4 Key Parts of a Big Campaign Idea

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In this video, Kevin discusses the four parts of a big campaign idea—a structure you can use when presenting and discussing campaign ideas with agencies and creative teams.


Transcript:

Hello, Kevin Namaky here. Today we’re going to talk about the four key parts of a big campaign idea. 

Before we dive straight into the components of a big campaign idea, it makes sense for us to talk about what a campaign idea is. 

What is a Big Campaign Idea?

A big campaign idea (as opposed to a smaller, one-off tactical idea) is defined by a few key characteristics:

  1. It dramatizes the strategy. 
  2. It translates the strategy into customer-friendly terms that the consumer can relate to. 
  3. It is extendable and repeatable. 

These are not small executional ideas that your agency would come to you with. Rather, a big campaign idea will kick off a major campaign that translates across mediums and stands the test of time. 

4 Key Parts of a Big Campaign Idea

When it comes to presenting/reviewing campaign ideas as a team, there are four key parts of a big campaign idea. These components must be clearly laid out in order to have good discussion and provide feedback to agency or creative teams.  

Core Dramatization (Visual)

This is how we dramatize or visualize the strategy (i.e., key takeaway or benefit) from the creative brief. This needs to be clearly demonstrated through copy, visuals and/or sound. For example, if video is part of the media plan, then it makes sense to create a visual drawing that illustrates the core dramatization.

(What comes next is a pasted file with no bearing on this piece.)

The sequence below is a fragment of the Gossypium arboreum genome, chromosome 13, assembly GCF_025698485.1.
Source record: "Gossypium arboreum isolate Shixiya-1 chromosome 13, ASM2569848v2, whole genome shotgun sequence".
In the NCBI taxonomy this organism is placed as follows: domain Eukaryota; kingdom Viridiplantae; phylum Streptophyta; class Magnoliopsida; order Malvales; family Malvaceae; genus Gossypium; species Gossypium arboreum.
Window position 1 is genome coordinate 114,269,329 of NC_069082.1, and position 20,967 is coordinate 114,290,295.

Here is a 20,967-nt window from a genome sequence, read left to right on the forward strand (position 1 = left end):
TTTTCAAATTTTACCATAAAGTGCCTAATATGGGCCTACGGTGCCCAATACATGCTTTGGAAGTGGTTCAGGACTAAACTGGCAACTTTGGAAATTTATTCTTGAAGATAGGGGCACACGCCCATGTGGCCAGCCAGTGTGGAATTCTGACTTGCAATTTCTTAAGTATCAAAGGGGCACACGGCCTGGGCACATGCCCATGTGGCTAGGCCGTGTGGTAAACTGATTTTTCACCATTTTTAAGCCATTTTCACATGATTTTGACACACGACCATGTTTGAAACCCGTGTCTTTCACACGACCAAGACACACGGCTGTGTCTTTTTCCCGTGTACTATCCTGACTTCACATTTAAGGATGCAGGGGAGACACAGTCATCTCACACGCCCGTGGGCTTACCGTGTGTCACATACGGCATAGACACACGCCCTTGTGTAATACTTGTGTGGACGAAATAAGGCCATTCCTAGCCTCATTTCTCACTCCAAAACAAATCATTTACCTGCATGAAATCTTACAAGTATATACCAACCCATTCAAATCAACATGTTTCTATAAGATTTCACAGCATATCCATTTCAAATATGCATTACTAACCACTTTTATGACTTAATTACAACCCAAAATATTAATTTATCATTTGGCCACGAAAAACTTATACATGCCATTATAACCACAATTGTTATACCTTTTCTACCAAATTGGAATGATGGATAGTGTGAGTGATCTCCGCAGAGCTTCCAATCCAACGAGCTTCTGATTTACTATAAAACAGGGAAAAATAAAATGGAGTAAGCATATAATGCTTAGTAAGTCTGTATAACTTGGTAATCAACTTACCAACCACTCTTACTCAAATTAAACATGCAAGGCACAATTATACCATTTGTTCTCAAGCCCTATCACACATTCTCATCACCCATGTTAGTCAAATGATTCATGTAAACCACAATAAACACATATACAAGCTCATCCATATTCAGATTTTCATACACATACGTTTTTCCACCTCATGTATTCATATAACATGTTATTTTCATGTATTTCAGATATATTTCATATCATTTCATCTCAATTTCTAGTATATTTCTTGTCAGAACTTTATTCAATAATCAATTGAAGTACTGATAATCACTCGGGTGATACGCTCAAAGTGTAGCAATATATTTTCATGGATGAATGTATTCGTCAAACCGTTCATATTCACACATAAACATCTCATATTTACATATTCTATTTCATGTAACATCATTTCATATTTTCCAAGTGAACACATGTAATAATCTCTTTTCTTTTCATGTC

Idea Description (Short)

You need an idea description, but something very short. You don’t need lengthy paragraphs of information. Instead, 1 or 2 sentences describing the idea is sufficient.

Key Copy Words

This is the selling line or tagline. It’s often a key singular line of advertising copy that you might execute based on the idea. It puts the desired belief into memorable, consumer-friendly terms. 

Extendability (Potential Variations)

You need some articulation of how the idea is extendable. This might include variations on the idea to make up a bigger campaign, or contextual differences—how the idea might appear in various communication channels. Or, you might illustrate how the campaign might stay fresh over time. 

Conclusion 

Those are the four key components of a big campaign idea. When you’re in agency or creative team discussions, those components will help clearly communicate the big idea and drive meaningful discussion. Use a template or board outlining the key components, instead of storyboards or detailed executions. Focusing on these four components will help you focus on the essence of the big idea and how it will deliver your strategy. 


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